|Publication number||US5807488 A|
|Application number||US 08/802,125|
|Publication date||Sep 15, 1998|
|Filing date||Feb 19, 1997|
|Priority date||Feb 19, 1997|
|Publication number||08802125, 802125, US 5807488 A, US 5807488A, US-A-5807488, US5807488 A, US5807488A|
|Inventors||John La Riviere, Denis Brunelle, Bernard Gravel, Gordon Bathurst|
|Original Assignee||Metafix Inc.|
|Export Citation||BiBTeX, EndNote, RefMan|
|Patent Citations (7), Referenced by (3), Classifications (13), Legal Events (4)|
|External Links: USPTO, USPTO Assignment, Espacenet|
The present invention relates to a container for an exchangeable filter medium and to a method of connecting and recycling such filter medium containers. More specifically, the present invention relates to an exchangeable filter medium container which is arranged upright with an inlet and outlet provided near a top of the container so as to prevent spills of liquid during exchange. The invention also relates to such a filter medium container which is essentially made of a single blow molded piece. In this specification, the term "filter medium" includes media which physically absorb or screen substances, and media which neutralize substances biologically or chemically either with or without consumption of the media, and in particular media which undergo ion exchange with substances, as is the case with iron exchanged for silver.
In the photographic film processing industry, waste solutions containing silver ions are produced. A large percentage of the silver can be recovered by electrolytic means, as is known in the art. The waste solutions after electrolysis still contain a low concentration of silver ions. Environmental regulations prohibit any appreciable quantities of silver ions being discharged into public sewers.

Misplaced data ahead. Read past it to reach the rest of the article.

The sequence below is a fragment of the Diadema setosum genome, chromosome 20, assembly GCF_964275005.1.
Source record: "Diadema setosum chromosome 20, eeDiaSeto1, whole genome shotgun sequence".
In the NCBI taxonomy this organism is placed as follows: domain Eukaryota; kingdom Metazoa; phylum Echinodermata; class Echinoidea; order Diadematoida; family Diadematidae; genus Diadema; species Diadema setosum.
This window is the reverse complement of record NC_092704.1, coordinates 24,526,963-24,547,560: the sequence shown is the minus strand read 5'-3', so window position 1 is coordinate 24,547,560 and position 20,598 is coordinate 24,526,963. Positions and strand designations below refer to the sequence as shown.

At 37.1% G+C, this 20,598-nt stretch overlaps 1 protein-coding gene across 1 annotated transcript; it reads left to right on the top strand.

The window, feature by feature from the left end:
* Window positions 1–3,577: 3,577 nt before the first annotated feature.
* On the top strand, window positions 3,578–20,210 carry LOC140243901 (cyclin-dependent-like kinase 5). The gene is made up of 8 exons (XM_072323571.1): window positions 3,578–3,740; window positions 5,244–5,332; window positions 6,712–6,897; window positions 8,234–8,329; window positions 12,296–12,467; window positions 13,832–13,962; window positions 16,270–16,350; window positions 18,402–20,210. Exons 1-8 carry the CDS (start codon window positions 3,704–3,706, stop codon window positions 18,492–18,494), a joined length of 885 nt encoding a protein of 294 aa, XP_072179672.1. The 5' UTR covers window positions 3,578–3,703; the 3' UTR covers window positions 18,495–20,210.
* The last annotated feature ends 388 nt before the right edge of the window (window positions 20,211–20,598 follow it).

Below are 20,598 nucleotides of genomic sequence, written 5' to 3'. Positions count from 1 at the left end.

The most widespread method used to handle the left over silver concentration is the use of metal ion exchange filters. In these filters, iron is most commonly used as a filter medium, and the iron reacts with the silver ions with the result that iron ions are released into solution and the silver remains in the filter medium. The iron is usually found in the form of steel wool or iron powder, and sometimes in the form of chopped steel wool or iron filings. The filter containers for such metal ion exchange filters in the prior art have a variety of shaped and configurations. See for example, U.S. Pat. Nos. 4,325,732, 4,988,448, 5,084,168 and 5,298,170 to Woog. Such filters must have their contents recycled to recover the silver, once the iron medium is sufficiently consumed, in order to prevent silver ions in solution from passing through the filter.
Four primary difficulties with the prior art filter containers have been identified by Applicants, namely, connection of the container to existing plumbing (hose connections) when replacing old filter media containers with new ones, the large amount of floor space required in a photographic development room to store the filter container(s), the difficulty in removing filter media from the containers during recycling of the filter media, and the uneven consumption of the filter medium in the container. The last difficulty, in the case of metal ion exchange filters for silver recovery, leads to early changeover of the filter medium and less silver present per unit volume of filter medium recycled.
It is an object of the present invention to overcome the difficulties associated with the prior art filter medium containers.